I'm thinking about Psalm 33. It's a good one. It begins with music and ends with this reminder that princes and horses are not actually running the show. I know. I was surprised as well.
Some days it might feel that way, mind you, but it's not really the way things are. I always want question that kind of logic...ontology again. If Congress reinstates the draft then they are running the show. There is this thing called "power" and some people have more than others in some contexts. How does an ontological theo-philosophical argument slow down Congress or what have you?
The psalmist wants us to remember that there's something beyond our power structures that is just, beatutiful, and true...something praiseworthy.
But that's not this world.
Or is it?
I'm spending too much time with the election coverage...and I'm spending a lot of time (too much?) with my own Ph.D. process. This is the term where I'm finding myself compelled to develop my own scaffolding for academic work. There's are no more classes to take next year. The classes I'm taking this year are very self-directed. And, it is clear to me that self-directed work is what stretches out before me. In my nacent attempts to learn how to do this "self-guided" scholarship, I have discovered that I have absolutely no accurate metric for self-evaluation. More simply put: I never know if I'm right or wrong. I just can't tell.
It's rather unsettling.
I realize that some pedagogies don't assume one must be "right" or "wrong." In lieu of a "provable thesis" one develops a "compelling question" in the humanities. There is little of science here. There's no proof, if you will. There is simply discourse...ideally thoughtful discourse, but discourse no less. The "thesis" has been relegated to the social sciences and hard sciences. One can wrangle with this apparent shift in pedagogy all one wishes, but there it is. In either case, however, I stll have no idea what the hell I'm talking about.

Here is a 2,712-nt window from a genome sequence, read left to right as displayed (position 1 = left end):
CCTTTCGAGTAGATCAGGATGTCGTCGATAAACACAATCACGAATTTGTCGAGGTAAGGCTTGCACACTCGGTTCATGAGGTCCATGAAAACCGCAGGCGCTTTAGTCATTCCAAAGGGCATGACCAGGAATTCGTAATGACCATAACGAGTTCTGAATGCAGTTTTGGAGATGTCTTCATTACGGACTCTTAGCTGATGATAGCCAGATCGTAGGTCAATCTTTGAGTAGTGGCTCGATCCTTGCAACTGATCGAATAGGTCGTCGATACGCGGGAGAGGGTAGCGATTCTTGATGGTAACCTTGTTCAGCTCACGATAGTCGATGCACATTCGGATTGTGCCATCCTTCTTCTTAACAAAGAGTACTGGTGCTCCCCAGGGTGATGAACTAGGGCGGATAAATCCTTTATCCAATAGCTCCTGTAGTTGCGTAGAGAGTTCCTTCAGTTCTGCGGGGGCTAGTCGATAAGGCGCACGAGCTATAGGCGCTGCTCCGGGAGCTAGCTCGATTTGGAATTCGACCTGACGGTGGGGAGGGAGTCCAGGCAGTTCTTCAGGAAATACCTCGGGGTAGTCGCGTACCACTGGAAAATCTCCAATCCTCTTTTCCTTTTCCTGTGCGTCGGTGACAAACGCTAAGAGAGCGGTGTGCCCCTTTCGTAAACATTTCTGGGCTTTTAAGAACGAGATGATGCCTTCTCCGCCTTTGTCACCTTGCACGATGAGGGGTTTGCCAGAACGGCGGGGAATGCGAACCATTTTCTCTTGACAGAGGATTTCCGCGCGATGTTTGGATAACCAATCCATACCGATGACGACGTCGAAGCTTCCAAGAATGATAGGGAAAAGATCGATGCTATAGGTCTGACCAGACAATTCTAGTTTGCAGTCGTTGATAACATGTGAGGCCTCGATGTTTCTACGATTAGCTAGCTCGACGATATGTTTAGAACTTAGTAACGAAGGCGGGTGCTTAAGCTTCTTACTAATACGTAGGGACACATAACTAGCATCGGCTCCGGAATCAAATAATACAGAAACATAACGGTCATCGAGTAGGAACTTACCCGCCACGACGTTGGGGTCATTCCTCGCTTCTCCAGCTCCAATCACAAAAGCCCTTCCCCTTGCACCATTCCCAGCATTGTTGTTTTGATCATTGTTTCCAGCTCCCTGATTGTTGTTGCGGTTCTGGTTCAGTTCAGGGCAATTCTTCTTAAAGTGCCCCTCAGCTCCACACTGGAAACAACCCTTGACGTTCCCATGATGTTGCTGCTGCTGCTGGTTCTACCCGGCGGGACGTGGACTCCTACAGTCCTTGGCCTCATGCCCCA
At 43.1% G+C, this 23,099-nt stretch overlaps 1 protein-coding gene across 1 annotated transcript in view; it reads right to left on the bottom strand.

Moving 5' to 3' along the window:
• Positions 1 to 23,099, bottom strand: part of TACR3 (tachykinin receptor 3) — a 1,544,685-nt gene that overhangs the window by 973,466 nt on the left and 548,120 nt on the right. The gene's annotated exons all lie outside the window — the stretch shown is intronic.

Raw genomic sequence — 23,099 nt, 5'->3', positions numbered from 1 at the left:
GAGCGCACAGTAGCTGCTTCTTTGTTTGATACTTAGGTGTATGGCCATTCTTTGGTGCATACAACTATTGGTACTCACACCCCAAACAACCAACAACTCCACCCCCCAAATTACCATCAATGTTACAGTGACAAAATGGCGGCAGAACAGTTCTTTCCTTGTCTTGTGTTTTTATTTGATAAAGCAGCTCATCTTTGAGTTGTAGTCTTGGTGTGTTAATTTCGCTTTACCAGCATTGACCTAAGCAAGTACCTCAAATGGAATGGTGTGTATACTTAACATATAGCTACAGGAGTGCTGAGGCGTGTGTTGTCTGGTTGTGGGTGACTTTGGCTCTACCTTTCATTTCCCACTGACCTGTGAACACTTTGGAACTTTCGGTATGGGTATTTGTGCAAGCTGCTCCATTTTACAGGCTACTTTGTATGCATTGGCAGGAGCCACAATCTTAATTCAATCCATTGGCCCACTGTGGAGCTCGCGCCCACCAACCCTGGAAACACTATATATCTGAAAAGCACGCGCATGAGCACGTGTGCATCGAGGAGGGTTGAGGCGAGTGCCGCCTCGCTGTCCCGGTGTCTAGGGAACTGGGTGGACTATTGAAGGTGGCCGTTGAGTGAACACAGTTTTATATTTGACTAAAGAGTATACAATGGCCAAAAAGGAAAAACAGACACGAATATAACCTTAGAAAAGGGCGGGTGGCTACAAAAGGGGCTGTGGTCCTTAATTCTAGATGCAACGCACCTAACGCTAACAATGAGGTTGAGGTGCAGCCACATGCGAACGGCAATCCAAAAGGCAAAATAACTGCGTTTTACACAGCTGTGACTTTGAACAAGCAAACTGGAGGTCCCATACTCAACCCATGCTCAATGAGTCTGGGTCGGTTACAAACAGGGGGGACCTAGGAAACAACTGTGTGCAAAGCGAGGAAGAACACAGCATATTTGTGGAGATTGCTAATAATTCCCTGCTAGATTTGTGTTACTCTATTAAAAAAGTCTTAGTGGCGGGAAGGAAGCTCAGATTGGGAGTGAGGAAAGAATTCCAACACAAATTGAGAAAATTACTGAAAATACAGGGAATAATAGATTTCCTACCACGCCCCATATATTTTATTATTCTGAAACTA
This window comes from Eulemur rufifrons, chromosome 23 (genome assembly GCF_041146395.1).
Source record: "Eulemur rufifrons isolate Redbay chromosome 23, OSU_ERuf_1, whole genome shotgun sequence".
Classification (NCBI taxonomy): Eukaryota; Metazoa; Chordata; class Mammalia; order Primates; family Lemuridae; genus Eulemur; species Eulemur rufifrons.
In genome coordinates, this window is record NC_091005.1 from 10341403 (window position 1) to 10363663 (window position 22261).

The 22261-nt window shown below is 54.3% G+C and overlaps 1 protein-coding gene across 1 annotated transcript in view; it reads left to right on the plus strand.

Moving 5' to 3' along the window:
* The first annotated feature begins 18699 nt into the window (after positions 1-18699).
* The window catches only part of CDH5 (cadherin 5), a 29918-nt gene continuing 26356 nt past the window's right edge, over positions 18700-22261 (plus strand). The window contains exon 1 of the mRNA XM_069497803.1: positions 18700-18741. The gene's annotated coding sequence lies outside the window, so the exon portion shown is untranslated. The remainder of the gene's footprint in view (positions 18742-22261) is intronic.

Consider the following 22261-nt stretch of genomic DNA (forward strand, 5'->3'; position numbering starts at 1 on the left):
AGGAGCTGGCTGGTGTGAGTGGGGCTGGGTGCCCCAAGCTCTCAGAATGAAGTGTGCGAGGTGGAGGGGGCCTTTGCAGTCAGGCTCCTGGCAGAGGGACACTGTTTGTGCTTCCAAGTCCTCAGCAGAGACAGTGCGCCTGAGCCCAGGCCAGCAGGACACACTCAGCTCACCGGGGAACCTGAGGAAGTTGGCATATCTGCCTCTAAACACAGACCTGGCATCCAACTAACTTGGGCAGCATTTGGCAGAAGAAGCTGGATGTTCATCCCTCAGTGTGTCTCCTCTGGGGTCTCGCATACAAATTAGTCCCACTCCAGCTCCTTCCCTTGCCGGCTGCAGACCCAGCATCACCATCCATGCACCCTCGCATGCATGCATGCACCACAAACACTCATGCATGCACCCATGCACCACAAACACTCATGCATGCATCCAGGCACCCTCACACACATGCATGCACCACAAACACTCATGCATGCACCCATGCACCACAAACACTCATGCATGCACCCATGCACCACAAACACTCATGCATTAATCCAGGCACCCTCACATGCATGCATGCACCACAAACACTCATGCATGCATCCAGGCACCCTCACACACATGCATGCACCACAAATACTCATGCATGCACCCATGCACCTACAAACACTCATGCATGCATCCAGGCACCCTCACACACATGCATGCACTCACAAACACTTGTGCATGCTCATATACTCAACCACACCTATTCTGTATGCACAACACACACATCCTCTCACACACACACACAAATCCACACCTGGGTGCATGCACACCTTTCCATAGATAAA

I get my good grades back and I don't know how I managed to get them. All the feedback in the world doesn't help because most feedback doesn't address the fundamental assumptions I'm making about my work. There's no self-critical method. There's nothing there.
I truly cannot tell if I'm doing good work or not.
So in Whom shall I place my trust? In myself? There should be something of that at work. In my teachers? Of course. In God? Well...yeah, but that doesn't seem to alleviate this cognitive confusion.
Trust. Again with trust.
Rejoice in the Lord, O you righteous.
Praise befits the upright.
Praise the Lord with the lyre;
make melody to God with the harp of ten strings.
Sing to God a new song;
play skillfully on the strings, with loud shouts.
Our soul waits for the Lord;
God is our help and shield.
Our heart is glad in the Lord,
because we trust in God's holy name.
Let your steadfast love, O Lord, be upon us,
even as we hope in you.